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4 minutes ago, Scotty CTA said:

Following the suspension of football due to the measures to contain the spread of coronavirus, AFC was hoping to be able to claim against its insurance for some of the losses incurred as a result.

The Club paid for comprehensive business interruption cover with its current policy providing for certain consequences of the impact of COVID‐19.

However, with the policy up for annual renewal on the 30th of April, the Club has been advised by its broker that its insurer will now drop the wording within the existing business interruption policy that would cover us related to the consequences of a pandemic.

AFC Chairman, Dave Cormack, said: “As a diligent, well‐run organisation, we chose comprehensive business interruption cover and believe we may be one of only a few Clubs with an insurance policy that clearly covers the impact of a pandemic.

“Despite paying for that cover ‐ when we need it most, we’ve been advised we’re not going to get it!

“We accept that our insurance company is acting within its legal rights and that the present circumstances will give rise to multiple and significant insurance claims. But this leaves us bearing the majority of the continuing costs incurred as a result of the football suspension in response to the coronavirus, despite the outbreak occurring when we had cover. The bulk of our losses will likely be beyond the end of next month.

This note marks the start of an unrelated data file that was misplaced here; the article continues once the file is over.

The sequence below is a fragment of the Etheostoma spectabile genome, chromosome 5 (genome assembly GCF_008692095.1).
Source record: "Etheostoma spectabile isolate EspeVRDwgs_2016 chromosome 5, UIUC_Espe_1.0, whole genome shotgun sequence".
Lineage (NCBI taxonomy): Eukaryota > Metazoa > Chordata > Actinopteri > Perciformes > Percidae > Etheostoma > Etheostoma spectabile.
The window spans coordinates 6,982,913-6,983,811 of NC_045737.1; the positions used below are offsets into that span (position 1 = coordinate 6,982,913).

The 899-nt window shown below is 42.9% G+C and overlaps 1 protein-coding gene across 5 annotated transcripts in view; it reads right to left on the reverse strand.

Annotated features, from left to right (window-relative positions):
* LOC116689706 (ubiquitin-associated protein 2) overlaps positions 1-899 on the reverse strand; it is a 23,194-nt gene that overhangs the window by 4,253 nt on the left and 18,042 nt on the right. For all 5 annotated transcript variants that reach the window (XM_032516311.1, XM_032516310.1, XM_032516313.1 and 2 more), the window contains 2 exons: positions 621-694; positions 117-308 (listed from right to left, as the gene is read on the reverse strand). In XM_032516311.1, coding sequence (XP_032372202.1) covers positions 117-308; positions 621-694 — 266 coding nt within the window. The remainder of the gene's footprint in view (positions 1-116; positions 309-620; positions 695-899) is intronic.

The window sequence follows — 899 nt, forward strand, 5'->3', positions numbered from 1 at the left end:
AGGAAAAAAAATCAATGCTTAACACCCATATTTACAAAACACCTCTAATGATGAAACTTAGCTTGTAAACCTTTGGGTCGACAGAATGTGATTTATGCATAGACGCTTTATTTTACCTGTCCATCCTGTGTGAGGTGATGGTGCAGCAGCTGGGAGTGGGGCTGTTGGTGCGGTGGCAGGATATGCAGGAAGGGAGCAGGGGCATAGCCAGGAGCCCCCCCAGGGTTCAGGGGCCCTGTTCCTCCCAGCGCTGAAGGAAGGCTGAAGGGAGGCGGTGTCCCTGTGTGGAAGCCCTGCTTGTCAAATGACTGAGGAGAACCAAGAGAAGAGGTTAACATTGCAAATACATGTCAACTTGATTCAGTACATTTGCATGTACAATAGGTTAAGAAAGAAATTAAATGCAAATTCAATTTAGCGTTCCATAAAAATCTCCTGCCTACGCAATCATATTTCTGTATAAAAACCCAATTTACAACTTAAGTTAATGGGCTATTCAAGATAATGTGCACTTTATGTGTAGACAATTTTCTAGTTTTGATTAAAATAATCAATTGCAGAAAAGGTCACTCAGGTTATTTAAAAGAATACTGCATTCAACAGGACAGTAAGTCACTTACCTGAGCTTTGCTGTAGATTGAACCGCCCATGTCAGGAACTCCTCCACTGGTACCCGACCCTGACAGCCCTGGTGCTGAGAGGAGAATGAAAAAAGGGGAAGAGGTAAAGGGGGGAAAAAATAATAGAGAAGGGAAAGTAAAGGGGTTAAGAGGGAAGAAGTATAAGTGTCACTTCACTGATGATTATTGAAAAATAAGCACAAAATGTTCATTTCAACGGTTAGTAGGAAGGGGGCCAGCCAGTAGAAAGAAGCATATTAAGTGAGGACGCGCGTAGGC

“This just doesn’t feel right in the present circumstances.

“We’ve raised this with a local MP because we believe there is a moral dilemma here, which should be addressed by the insurance industry and the government.”

Conservative MP for West Aberdeenshire and Kincardine, Andrew Bowie, said: “Overall, I have been impressed by how Aberdeen FC have turned a negative into something so positive. Many of the city’s elderly and most vulnerable are getting help through the club’s Still Standing Free initiative. So I was disappointed to hear the club’s insurer will effectively pull the rug out from under it next month. After talking to Dave Cormack, I agreed with the club’s position and have now raised the issue with Treasury officials. This will require co‐operation between insurers, government and the football community to find a way forward.”

Cormack added: “Perhaps what is needed is for pandemic claims to be dealt with in a similar way to those arising from floods and terrorism. That is, through an industry‐wide, public/private insurance solution which provides essential cover, at the cost of the insured, but with the cost of claims being spread across the whole of the insurance industry and the state. That seems an appropriate long‐term solution, for the solvency‐threatening consequences of pandemics.

“But, until that’s in place, would it not be the right thing for insurers to continue existing cover for so long as the consequences of the current COVID‐19 outbreak continue?”

They paid for pest control not pandemic insurance, Racoon not Corona.